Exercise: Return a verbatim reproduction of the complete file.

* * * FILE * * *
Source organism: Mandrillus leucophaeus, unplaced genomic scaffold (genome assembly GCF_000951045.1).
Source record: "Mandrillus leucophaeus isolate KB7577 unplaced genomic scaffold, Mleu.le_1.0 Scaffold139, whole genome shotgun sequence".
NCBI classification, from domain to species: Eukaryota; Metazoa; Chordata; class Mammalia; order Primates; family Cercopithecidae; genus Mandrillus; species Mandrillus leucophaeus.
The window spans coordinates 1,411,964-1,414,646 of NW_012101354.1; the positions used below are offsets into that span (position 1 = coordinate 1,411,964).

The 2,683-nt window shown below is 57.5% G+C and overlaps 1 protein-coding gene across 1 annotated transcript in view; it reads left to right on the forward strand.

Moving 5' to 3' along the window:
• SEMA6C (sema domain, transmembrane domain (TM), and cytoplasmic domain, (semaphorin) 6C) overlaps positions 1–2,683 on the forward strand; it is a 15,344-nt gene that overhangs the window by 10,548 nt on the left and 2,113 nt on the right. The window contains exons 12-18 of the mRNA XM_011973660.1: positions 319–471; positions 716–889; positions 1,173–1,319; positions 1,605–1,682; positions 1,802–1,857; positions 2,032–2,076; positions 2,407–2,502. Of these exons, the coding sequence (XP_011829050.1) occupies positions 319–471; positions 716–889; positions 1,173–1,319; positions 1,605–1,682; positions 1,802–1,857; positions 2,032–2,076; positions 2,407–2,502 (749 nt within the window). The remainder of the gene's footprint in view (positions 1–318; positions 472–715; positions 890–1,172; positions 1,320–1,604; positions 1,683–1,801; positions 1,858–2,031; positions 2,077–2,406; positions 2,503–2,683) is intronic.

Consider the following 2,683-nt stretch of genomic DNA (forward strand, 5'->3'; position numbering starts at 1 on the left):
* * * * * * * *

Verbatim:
Source organism: Mandrillus leucophaeus, unplaced genomic scaffold (genome assembly GCF_000951045.1).
Source record: "Mandrillus leucophaeus isolate KB7577 unplaced genomic scaffold, Mleu.le_1.0 Scaffold139, whole genome shotgun sequence".
NCBI classification, from domain to species: Eukaryota; Metazoa; Chordata; class Mammalia; order Primates; family Cercopithecidae; genus Mandrillus; species Mandrillus leucophaeus.
The window spans coordinates 1,411,964-1,414,646 of NW_012101354.1; the positions used below are offsets into that span (position 1 = coordinate 1,411,964).

The 2,683-nt window shown below is 57.5% G+C and overlaps 1 protein-coding gene across 1 annotated transcript in view; it reads left to right on the forward strand.

Moving 5' to 3' along the window:
• SEMA6C (sema domain, transmembrane domain (TM), and cytoplasmic domain, (semaphorin) 6C) overlaps positions 1–2,683 on the forward strand; it is a 15,344-nt gene that overhangs the window by 10,548 nt on the left and 2,113 nt on the right. The window contains exons 12-18 of the mRNA XM_011973660.1: positions 319–471; positions 716–889; positions 1,173–1,319; positions 1,605–1,682; positions 1,802–1,857; positions 2,032–2,076; positions 2,407–2,502. Of these exons, the coding sequence (XP_011829050.1) occupies positions 319–471; positions 716–889; positions 1,173–1,319; positions 1,605–1,682; positions 1,802–1,857; positions 2,032–2,076; positions 2,407–2,502 (749 nt within the window). The remainder of the gene's footprint in view (positions 1–318; positions 472–715; positions 890–1,172; positions 1,320–1,604; positions 1,683–1,801; positions 1,858–2,031; positions 2,077–2,406; positions 2,503–2,683) is intronic.

Consider the following 2,683-nt stretch of genomic DNA (forward strand, 5'->3'; position numbering starts at 1 on the left):